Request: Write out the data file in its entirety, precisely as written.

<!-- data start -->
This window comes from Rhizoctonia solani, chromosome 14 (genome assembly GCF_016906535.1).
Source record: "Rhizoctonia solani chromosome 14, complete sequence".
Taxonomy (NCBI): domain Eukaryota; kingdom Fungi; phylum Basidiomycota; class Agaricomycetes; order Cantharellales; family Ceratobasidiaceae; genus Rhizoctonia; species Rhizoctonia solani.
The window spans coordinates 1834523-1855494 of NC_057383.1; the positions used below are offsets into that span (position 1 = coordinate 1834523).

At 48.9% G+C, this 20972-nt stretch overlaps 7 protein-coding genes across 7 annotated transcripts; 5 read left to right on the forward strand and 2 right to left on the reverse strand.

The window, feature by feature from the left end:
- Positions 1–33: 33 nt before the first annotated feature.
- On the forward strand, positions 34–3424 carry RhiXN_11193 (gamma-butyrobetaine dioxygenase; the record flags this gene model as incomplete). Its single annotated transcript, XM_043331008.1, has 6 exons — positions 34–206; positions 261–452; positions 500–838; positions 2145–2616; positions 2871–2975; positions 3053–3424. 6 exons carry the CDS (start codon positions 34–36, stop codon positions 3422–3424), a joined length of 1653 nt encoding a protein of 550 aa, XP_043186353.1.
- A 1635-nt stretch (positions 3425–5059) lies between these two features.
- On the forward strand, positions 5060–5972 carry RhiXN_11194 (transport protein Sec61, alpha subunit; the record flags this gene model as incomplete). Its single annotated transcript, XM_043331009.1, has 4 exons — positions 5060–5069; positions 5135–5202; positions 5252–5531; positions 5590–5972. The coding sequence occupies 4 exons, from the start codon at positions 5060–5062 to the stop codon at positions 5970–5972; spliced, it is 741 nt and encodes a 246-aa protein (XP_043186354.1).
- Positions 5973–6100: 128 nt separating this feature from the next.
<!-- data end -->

This window comes from Rhizoctonia solani, chromosome 14 (genome assembly GCF_016906535.1).
Source record: "Rhizoctonia solani chromosome 14, complete sequence".
Taxonomy (NCBI): domain Eukaryota; kingdom Fungi; phylum Basidiomycota; class Agaricomycetes; order Cantharellales; family Ceratobasidiaceae; genus Rhizoctonia; species Rhizoctonia solani.
The window spans coordinates 1834523-1855494 of NC_057383.1; the positions used below are offsets into that span (position 1 = coordinate 1834523).

At 48.9% G+C, this 20972-nt stretch overlaps 7 protein-coding genes across 7 annotated transcripts; 5 read left to right on the forward strand and 2 right to left on the reverse strand.

The window, feature by feature from the left end:
- Positions 1–33: 33 nt before the first annotated feature.
- On the forward strand, positions 34–3424 carry RhiXN_11193 (gamma-butyrobetaine dioxygenase; the record flags this gene model as incomplete). Its single annotated transcript, XM_043331008.1, has 6 exons — positions 34–206; positions 261–452; positions 500–838; positions 2145–2616; positions 2871–2975; positions 3053–3424. 6 exons carry the CDS (start codon positions 34–36, stop codon positions 3422–3424), a joined length of 1653 nt encoding a protein of 550 aa, XP_043186353.1.
- A 1635-nt stretch (positions 3425–5059) lies between these two features.
- On the forward strand, positions 5060–5972 carry RhiXN_11194 (transport protein Sec61, alpha subunit; the record flags this gene model as incomplete). Its single annotated transcript, XM_043331009.1, has 4 exons — positions 5060–5069; positions 5135–5202; positions 5252–5531; positions 5590–5972. The coding sequence occupies 4 exons, from the start codon at positions 5060–5062 to the stop codon at positions 5970–5972; spliced, it is 741 nt and encodes a 246-aa protein (XP_043186354.1).
- Positions 5973–6100: 128 nt separating this feature from the next.